2010 Oscars Best Picture Nominee: The Kids Are All Right
It’s funny how the comedy The Kids Are All Right comes at a time when there’s a lot of bad news about what happens to sperm bank children when they grow up. Just as ironic is that there’s a T-Shirt out now that says “My daddy’s name is Donor!” The movie however offers an alternative look at a pair of sperm bank kids that turned out all right, while the adults…
The movie starts with what appears to be an orderly family unit that differs from convention: a married lesbian couple who both had a child from the same sperm donor. While the family is unconventional, it functions as well as your typical family unit. Nic and Jules are in love with each other despite being opposites: Nic being the orderly one while Jules is the laid back one. Their children are well grounded: daughter Joni is smart and bound for a top college and son Laser is an anti-social type who’s smart enough not to pull punches and leave a friend gone bad.
Laser is eager to find out who his father is and relies on Joni, to help because she’s 18 and he’s 15. They first make phone contact with the father, Paul, an organic restaurant owner. Joni’s thrilled to meet him and Paul is thrilled to learn of his children. The children want to keep this a secret from their parents but they find out from Laser.
They invite Paul to a dinner where Jules reveals her desire to start a landscaping business. Paul gives Jules an opportunity to landscape his garden despite Nic’s discomfort. Jules loves how Paul gives the appreciation for her work that Nic never really gave and impulsively kisses him, leading on to an affair. Meanwhile the children are spending more time with Paul to the displeasure of Nic and even doing things Nic forbids, like Joni riding on a motorcycle. Nic is unhappy with Paul’s lax attitude towards her discipline. After a heated argument with Jules, they decide to have a dinner at Paul’s house. Things appear to ease up between Paul and Nic until she notices Jules’ hair in his bed and bathtub. At home Nic admits to the affair and the family tension grows, right before Joni is to go to college. Paul later offers Jules to move in with him which Jules turns down. Jules confesses to the family about why she gave into the affair and begs forgiveness. Nic angrily confronts Paul with all the damage he’s done and that he doesn’t deserve to be a part of the family. The movie ends with the family with Paul gone taking Joni to her new university. As they drive off, Laser suggests that the two don’t break up because they’re ‘too old’. They then hold hands.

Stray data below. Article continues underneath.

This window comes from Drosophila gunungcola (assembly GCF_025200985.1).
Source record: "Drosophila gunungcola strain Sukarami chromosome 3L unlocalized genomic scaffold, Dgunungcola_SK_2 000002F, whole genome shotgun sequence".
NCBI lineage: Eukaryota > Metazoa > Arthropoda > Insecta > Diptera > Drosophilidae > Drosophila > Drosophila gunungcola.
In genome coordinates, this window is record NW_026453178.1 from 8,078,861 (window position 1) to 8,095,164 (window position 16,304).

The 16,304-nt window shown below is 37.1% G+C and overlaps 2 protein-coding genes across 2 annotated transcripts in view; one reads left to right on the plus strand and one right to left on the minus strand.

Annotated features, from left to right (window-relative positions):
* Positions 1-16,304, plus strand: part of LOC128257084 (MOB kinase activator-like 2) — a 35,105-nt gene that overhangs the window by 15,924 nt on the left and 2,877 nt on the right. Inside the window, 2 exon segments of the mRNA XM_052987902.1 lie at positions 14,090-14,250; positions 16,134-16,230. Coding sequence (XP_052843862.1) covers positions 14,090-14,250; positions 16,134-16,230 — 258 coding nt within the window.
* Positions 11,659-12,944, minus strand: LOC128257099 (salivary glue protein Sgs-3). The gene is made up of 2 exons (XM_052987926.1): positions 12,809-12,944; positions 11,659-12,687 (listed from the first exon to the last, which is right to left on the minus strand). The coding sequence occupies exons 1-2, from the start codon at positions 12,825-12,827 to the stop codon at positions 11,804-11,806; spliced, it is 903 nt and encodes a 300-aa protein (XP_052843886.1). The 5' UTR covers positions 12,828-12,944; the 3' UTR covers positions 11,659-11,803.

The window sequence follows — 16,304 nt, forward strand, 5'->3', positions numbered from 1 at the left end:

Despite the specific types of people characterized, the movie itself did not appear to try to represent any particular types of people. Nic and Jules aren’t basically saying that lesbian couples watch gay porn and have affairs with men. We should remember not all lesbians are alike. Nic and Jules only represent Nic and Jules. Paul isn’t intended to portray sperm donor fathers as irresponsible or best kept completely out of the family. I’m sure there are many donor fathers that live responsible lives. Paul is Paul. In fact director/writer Lisa Cholodenko herself is a lesbian who has mothered a child via donation and she’s interested in meeting the father, even though laws protect the identity until the child turns 18.